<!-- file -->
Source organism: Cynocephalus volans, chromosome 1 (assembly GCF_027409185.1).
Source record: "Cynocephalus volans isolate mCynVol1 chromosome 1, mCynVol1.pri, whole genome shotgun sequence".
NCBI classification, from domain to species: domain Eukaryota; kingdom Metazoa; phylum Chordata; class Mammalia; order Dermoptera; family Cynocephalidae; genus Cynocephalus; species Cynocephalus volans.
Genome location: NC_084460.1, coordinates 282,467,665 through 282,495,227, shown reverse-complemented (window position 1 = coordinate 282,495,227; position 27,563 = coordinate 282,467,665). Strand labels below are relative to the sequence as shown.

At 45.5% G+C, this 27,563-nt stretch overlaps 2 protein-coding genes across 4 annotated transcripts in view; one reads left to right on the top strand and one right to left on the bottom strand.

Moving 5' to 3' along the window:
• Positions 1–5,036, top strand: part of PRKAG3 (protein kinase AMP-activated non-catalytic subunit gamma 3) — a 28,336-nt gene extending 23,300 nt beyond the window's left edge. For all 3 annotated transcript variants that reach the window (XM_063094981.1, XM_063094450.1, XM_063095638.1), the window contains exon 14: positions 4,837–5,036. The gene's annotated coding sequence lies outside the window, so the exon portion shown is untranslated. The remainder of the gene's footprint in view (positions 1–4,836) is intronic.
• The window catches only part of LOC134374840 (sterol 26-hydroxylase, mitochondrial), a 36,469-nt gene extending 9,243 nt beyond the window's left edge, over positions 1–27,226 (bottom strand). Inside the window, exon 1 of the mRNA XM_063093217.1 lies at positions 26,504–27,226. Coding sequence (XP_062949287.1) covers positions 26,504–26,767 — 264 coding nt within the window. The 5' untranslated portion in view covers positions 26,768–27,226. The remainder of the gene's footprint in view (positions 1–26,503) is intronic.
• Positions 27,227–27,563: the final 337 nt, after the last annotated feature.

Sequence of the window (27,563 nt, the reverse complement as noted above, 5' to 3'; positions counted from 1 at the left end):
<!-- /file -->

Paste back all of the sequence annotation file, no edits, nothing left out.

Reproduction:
Source organism: Cynocephalus volans, chromosome 1 (assembly GCF_027409185.1).
Source record: "Cynocephalus volans isolate mCynVol1 chromosome 1, mCynVol1.pri, whole genome shotgun sequence".
NCBI classification, from domain to species: domain Eukaryota; kingdom Metazoa; phylum Chordata; class Mammalia; order Dermoptera; family Cynocephalidae; genus Cynocephalus; species Cynocephalus volans.
Genome location: NC_084460.1, coordinates 282,467,665 through 282,495,227, shown reverse-complemented (window position 1 = coordinate 282,495,227; position 27,563 = coordinate 282,467,665). Strand labels below are relative to the sequence as shown.

At 45.5% G+C, this 27,563-nt stretch overlaps 2 protein-coding genes across 4 annotated transcripts in view; one reads left to right on the top strand and one right to left on the bottom strand.

Moving 5' to 3' along the window:
• Positions 1–5,036, top strand: part of PRKAG3 (protein kinase AMP-activated non-catalytic subunit gamma 3) — a 28,336-nt gene extending 23,300 nt beyond the window's left edge. For all 3 annotated transcript variants that reach the window (XM_063094981.1, XM_063094450.1, XM_063095638.1), the window contains exon 14: positions 4,837–5,036. The gene's annotated coding sequence lies outside the window, so the exon portion shown is untranslated. The remainder of the gene's footprint in view (positions 1–4,836) is intronic.
• The window catches only part of LOC134374840 (sterol 26-hydroxylase, mitochondrial), a 36,469-nt gene extending 9,243 nt beyond the window's left edge, over positions 1–27,226 (bottom strand). Inside the window, exon 1 of the mRNA XM_063093217.1 lies at positions 26,504–27,226. Coding sequence (XP_062949287.1) covers positions 26,504–26,767 — 264 coding nt within the window. The 5' untranslated portion in view covers positions 26,768–27,226. The remainder of the gene's footprint in view (positions 1–26,503) is intronic.
• Positions 27,227–27,563: the final 337 nt, after the last annotated feature.

Sequence of the window (27,563 nt, the reverse complement as noted above, 5' to 3'; positions counted from 1 at the left end):